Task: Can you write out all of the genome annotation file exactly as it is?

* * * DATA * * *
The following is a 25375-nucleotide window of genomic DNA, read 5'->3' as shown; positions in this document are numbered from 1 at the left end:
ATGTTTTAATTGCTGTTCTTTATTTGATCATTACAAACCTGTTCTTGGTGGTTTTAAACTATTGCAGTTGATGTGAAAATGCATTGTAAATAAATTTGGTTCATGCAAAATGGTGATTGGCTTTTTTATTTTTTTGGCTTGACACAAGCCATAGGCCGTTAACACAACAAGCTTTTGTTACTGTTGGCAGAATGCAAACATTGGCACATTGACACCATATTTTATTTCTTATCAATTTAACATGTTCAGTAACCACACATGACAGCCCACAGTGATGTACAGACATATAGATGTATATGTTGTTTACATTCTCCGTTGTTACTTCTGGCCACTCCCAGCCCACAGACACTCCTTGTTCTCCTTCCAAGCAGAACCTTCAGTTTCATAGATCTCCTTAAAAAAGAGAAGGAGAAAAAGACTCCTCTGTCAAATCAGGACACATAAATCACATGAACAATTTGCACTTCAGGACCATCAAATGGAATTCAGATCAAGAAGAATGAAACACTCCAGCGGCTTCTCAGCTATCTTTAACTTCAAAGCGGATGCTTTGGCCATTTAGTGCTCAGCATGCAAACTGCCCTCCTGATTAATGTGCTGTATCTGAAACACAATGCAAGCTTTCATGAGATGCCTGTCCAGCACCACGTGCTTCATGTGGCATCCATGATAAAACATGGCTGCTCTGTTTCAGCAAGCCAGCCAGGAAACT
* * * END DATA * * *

The following is a 25375-nucleotide window of genomic DNA, read 5'->3' as shown; positions in this document are numbered from 1 at the left end:
ATGTTTTAATTGCTGTTCTTTATTTGATCATTACAAACCTGTTCTTGGTGGTTTTAAACTATTGCAGTTGATGTGAAAATGCATTGTAAATAAATTTGGTTCATGCAAAATGGTGATTGGCTTTTTTATTTTTTTGGCTTGACACAAGCCATAGGCCGTTAACACAACAAGCTTTTGTTACTGTTGGCAGAATGCAAACATTGGCACATTGACACCATATTTTATTTCTTATCAATTTAACATGTTCAGTAACCACACATGACAGCCCACAGTGATGTACAGACATATAGATGTATATGTTGTTTACATTCTCCGTTGTTACTTCTGGCCACTCCCAGCCCACAGACACTCCTTGTTCTCCTTCCAAGCAGAACCTTCAGTTTCATAGATCTCCTTAAAAAAGAGAAGGAGAAAAAGACTCCTCTGTCAAATCAGGACACATAAATCACATGAACAATTTGCACTTCAGGACCATCAAATGGAATTCAGATCAAGAAGAATGAAACACTCCAGCGGCTTCTCAGCTATCTTTAACTTCAAAGCGGATGCTTTGGCCATTTAGTGCTCAGCATGCAAACTGCCCTCCTGATTAATGTGCTGTATCTGAAACACAATGCAAGCTTTCATGAGATGCCTGTCCAGCACCACGTGCTTCATGTGGCATCCATGATAAAACATGGCTGCTCTGTTTCAGCAAGCCAGCCAGGAAACT